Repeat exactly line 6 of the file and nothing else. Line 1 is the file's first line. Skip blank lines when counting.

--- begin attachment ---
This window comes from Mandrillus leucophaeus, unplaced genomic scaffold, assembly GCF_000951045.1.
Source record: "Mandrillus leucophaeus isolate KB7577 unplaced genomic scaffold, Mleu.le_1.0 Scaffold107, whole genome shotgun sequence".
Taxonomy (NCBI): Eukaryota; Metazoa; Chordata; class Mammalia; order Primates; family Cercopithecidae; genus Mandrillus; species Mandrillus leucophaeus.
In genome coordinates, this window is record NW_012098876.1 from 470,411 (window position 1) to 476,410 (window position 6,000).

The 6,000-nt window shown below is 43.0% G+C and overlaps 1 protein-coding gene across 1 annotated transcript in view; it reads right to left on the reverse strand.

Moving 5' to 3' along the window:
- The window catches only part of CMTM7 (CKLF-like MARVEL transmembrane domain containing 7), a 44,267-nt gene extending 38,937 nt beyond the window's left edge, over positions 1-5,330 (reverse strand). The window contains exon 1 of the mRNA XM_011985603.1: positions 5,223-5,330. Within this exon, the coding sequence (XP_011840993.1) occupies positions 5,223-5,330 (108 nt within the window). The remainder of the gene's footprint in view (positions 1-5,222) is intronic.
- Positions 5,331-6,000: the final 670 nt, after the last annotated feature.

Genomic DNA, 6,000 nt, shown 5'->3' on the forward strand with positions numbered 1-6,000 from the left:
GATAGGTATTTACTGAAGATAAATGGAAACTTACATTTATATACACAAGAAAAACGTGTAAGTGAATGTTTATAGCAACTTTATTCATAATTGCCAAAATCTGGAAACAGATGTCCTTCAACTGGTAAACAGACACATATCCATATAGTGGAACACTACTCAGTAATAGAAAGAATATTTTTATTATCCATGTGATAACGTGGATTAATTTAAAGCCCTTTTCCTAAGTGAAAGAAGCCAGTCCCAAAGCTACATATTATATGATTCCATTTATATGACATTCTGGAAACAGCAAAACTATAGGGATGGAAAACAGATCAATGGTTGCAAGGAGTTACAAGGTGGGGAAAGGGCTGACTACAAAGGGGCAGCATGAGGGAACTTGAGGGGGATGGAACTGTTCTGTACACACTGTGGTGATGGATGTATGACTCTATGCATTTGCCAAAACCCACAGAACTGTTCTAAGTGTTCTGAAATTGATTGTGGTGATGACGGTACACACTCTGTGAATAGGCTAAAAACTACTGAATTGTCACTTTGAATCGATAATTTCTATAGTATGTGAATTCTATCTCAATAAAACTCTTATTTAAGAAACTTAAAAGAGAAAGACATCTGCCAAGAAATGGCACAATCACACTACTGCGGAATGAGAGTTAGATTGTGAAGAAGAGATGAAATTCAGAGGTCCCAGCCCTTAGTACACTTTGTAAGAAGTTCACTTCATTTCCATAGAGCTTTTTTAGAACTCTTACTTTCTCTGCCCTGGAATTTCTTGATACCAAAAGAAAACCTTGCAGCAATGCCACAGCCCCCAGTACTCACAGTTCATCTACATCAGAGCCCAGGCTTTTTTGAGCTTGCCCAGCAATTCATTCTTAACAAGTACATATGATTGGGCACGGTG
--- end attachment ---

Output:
Moving 5' to 3' along the window: